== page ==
The only remaining wrinkle has to do with “initial-style” jaxpr-forming primitives, like lax.scan, and their transformation rules. These represent a different kind of “staging out to a jaxpr” than that for compilation because we can perform additional transformations on the staged-out jaxpr. That is, when lax.scan forms a jaxpr, it does not exit the transformation system, since when we apply a jvp or vmap to a lax.scan we need to apply it to the function represented by the jaxpr.

Another way to state the wrinkle is that initial-style primitives like lax.scan rely on the ability to round-trip to a jaxpr and back to a Python callable while preserving semantics. That must mean preserving custom differentiation rule semantics too.

The solution is to use a bit of dynamic scoping: when we’re staging out to a jaxpr for an initial-style primitive, like those in lax_control_flow.py, we set a bit on the global trace state. When that bit is set, instead of using the final-style custom_jvp_call primitive, we use an initial-style custom_jvp_call_jaxpr primitive, and trace the functions f and f_jvp to jaxprs up-front to make initial-style processing easier. The custom_jvp_call_jaxpr primitive is otherwise similar to the final-style version.

(Footnote: while morally we form jaxprs for both f and f_jvp before binding custom_jvp_call_jaxpr, we need to delay the formation of the jaxpr of f_jvp because it may call the custom-JVP function and thus eager processing would lead to an infinite recursion. We delay that jaxpr formation in a thunk.)

If we gave up on the Python flexibility problem, we could get away with only having custom_jvp_call_jaxpr and not having the separate Python-level primitive custom_jvp_call.

API#

The custom JVP for an a -> b function is specified with an (a, Ta) -> (b, T b) function:

# f :: a -> b
@jax.custom_jvp
def f(x):
  return np.sin(x)

# f_jvp :: (a, T a) -> (b, T b)
def f_jvp(primals, tangents):
  x, = primals
  t, = tangents
  return f(x), np.cos(x) * t

f.defjvp(f_jvp)

(Interesting autodiff aside: for the rule to apply to higher-order differentiation, one must call f in the body of f_jvp; that precludes some kinds of work sharing between the internals of f and the tangent calculation.)

The custom VJP for an a -> b function is specified with an a -> (b, c) forward pass function paired with a (c, CT b) -> CT a backward pass function:

# f :: a -> b
@jax.custom_vjp
def f(x):
  return np.sin(x)

# f_fwd :: a -> (b, c)
def f_fwd(x):
  return f(x), np.cos(x)

# f_bwd :: (c, CT b) -> CT a
def f_bwd(cos_x, g):
  return (cos_x * g,)

f.defvjp(f_fwd, f_bwd)

The signature a -> (b, CT b --o CT a) is more aesthetically pleasing, but supporting it would make the implementation more complex and might require compromising expressibility desiderata. The basic reason that Python callables are opaque (unless we trace them to a jaxpr eagerly, which places expressiveness constraints), and in this case we may be returning a callable with vmap tracers inside its closure that we need to know about during the forward pass.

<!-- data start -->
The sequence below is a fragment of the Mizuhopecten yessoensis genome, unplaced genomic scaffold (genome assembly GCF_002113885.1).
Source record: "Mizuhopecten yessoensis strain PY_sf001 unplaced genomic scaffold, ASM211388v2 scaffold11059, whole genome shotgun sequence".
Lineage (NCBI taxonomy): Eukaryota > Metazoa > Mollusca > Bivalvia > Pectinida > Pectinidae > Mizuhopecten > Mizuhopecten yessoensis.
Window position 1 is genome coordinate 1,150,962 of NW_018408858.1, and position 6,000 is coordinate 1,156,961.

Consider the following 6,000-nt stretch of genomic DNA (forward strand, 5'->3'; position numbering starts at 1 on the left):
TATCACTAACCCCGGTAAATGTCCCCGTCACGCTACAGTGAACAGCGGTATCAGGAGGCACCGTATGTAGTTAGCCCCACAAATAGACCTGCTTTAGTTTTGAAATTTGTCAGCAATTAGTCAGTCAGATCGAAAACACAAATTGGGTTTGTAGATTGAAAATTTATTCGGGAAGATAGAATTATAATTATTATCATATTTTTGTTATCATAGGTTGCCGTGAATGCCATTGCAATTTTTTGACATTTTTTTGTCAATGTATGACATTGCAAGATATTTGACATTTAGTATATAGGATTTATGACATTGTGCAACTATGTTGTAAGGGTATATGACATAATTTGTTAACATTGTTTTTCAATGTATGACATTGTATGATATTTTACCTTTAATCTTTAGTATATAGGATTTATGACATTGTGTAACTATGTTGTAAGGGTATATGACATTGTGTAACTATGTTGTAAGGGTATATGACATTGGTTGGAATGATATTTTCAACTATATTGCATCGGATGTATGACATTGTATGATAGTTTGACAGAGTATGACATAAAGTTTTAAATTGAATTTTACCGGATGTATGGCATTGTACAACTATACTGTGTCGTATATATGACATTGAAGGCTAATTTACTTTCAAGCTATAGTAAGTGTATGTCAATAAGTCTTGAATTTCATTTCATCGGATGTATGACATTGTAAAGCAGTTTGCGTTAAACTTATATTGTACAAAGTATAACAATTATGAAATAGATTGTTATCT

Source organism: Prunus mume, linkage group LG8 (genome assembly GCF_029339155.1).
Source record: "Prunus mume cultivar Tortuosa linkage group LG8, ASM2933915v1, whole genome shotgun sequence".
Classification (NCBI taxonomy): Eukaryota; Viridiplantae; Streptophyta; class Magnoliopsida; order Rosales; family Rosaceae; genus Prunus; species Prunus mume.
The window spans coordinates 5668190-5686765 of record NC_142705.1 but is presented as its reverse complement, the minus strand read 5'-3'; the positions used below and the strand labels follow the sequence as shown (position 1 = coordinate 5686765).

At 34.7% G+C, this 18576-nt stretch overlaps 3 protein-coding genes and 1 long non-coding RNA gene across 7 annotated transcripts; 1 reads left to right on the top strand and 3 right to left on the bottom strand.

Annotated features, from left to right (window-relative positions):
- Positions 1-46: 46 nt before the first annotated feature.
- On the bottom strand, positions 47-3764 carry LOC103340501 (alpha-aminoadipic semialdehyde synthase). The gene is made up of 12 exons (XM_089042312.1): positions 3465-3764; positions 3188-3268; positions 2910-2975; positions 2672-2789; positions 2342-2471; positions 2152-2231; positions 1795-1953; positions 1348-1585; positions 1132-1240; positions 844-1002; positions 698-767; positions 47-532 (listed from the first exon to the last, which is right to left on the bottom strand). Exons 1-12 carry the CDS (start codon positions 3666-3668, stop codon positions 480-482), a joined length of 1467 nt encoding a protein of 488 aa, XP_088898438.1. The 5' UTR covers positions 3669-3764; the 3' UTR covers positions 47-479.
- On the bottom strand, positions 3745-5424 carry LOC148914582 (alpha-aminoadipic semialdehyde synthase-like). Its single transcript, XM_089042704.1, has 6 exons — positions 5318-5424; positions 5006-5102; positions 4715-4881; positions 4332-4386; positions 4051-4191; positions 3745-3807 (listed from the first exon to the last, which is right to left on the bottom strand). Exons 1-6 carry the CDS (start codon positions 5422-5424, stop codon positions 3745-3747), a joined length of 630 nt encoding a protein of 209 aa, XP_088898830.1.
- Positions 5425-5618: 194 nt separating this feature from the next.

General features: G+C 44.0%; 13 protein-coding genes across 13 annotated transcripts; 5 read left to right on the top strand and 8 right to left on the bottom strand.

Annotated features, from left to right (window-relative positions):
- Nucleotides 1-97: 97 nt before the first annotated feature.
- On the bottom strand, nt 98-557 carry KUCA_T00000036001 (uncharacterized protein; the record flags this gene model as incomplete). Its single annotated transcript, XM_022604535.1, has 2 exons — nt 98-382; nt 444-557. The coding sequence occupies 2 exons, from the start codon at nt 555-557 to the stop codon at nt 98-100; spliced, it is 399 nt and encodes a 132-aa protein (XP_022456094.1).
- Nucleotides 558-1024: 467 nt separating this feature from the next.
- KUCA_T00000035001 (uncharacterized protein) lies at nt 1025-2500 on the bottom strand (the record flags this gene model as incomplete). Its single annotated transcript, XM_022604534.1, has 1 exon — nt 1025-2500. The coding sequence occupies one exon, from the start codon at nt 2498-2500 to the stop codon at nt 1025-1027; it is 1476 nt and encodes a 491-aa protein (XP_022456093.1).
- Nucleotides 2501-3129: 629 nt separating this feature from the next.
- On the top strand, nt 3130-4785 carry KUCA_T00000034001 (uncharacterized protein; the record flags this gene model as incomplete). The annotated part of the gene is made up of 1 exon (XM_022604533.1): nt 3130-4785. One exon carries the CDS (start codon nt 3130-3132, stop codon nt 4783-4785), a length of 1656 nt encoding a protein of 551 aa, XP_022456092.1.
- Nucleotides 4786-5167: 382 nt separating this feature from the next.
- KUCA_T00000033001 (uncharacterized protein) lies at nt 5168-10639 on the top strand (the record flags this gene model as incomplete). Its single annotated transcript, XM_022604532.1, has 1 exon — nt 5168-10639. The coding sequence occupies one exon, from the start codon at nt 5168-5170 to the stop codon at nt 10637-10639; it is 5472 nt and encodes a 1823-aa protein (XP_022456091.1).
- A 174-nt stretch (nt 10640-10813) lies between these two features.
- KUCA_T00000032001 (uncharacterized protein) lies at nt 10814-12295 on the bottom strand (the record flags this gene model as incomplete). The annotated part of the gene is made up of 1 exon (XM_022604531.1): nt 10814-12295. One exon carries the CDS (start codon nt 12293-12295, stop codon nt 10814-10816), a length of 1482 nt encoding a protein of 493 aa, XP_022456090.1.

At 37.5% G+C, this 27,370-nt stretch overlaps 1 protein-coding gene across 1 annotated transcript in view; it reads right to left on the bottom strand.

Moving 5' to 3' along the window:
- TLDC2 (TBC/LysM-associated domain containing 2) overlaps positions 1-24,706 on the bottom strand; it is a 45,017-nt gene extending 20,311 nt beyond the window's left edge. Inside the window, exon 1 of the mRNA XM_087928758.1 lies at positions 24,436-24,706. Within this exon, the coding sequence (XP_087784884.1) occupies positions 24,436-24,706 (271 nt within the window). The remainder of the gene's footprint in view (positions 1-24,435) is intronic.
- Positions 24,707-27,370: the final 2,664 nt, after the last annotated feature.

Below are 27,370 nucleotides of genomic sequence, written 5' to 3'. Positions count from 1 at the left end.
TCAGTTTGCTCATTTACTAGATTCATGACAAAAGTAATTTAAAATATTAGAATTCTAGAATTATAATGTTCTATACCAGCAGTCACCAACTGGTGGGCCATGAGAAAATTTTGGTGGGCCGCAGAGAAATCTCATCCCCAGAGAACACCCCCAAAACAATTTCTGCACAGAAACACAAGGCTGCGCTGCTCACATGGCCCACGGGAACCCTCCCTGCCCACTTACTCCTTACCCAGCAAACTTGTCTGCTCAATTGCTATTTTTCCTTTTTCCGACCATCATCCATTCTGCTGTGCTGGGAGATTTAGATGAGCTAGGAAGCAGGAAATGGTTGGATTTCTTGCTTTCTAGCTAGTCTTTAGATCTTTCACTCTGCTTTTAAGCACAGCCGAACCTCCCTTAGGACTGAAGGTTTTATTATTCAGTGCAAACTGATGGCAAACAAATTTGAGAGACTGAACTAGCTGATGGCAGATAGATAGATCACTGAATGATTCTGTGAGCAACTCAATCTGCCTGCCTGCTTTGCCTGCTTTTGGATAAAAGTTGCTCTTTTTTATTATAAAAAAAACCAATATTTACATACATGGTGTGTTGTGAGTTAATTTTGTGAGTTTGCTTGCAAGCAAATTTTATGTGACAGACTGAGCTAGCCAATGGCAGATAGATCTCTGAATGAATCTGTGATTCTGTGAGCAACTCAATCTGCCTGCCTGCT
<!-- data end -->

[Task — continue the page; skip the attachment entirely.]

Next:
We could add convenience wrappers, for example to define the JVP rule for a single argument at a time (like we do internally for primitives). But because this proposal is complicated enough as it is, I decided against convenience layers; let’s keep things minimal for now.

There are some other bells and whistles to the API:

  • Inputs and output types a, b, and c can be arbitrary pytrees of jaxtypes.

  • Passing arguments by name (keyword arguments) is supported when they can be resolved to positions using the inspect module. This is a bit of an experiment with Python 3’s improved ability to programmatically inspect argument signatures. I believe it is sound but not complete, which is a fine place to be. (See also #2069.)

  • Arguments can be marked non-differentiable using nondiff_argnums, and as with jit’s static_argnums these arguments don’t have to be JAX types. We need to set a convention for how these arguments are passed to the rules. For a primal function with type signature (d, a) -> b where d represents the non-differentiable type, the JVP rule’s signature is (a, T a, d) -> T b and the VJP rule’s reverse component signature is (d, c, CT b) -> CT a. That is, the non-differentiable arguments are passed in order after primals and tangents for a custom JVP rule, and passed in order preceding the residuals in a custom VJP rule’s reverse function.

Implementation notes#

  • Updated jax.experimental.odeint

    • Since odeint is a pretty complex user of a custom VJP rule, in addition to just updating it to work at all, I wanted to revise it to be a canonical user of the new custom VJP API as a way to test that the API was a good one.

    • Along the way I made other improvements to the odeint implementation:

      • remove raveling/unraveling boilerplate

      • make use of lax.scan to remove the index-update logic

      • speed up by 20+% on the simple pendulum benchmark

  • Added a custom bind method on each transform for the custom derivative call primitives, custom_jvp_call and custom_vjp_call. It’s like core.call_bind, except we don’t process env traces: those are just errors.

  • Added custom_lin primitive, which gets staged out into linear jaxprs to be transposed when using a custom VJP rule.

    • Because our reverse-mode autodiff is decomposed into linearization, partial evaluation, and transposition, our custom VJP rules are processed in two separate steps: one during linearization and one during transposition.

    • The linearization step, i.e. the JVP rule for custom_vjp_call, applies custom_lin to the tangent values; custom_lin carries with it the user’s custom backward-pass function, and as a primitive it only has a transpose rule.

    • This mechanism is described more in #636.

  • To prevent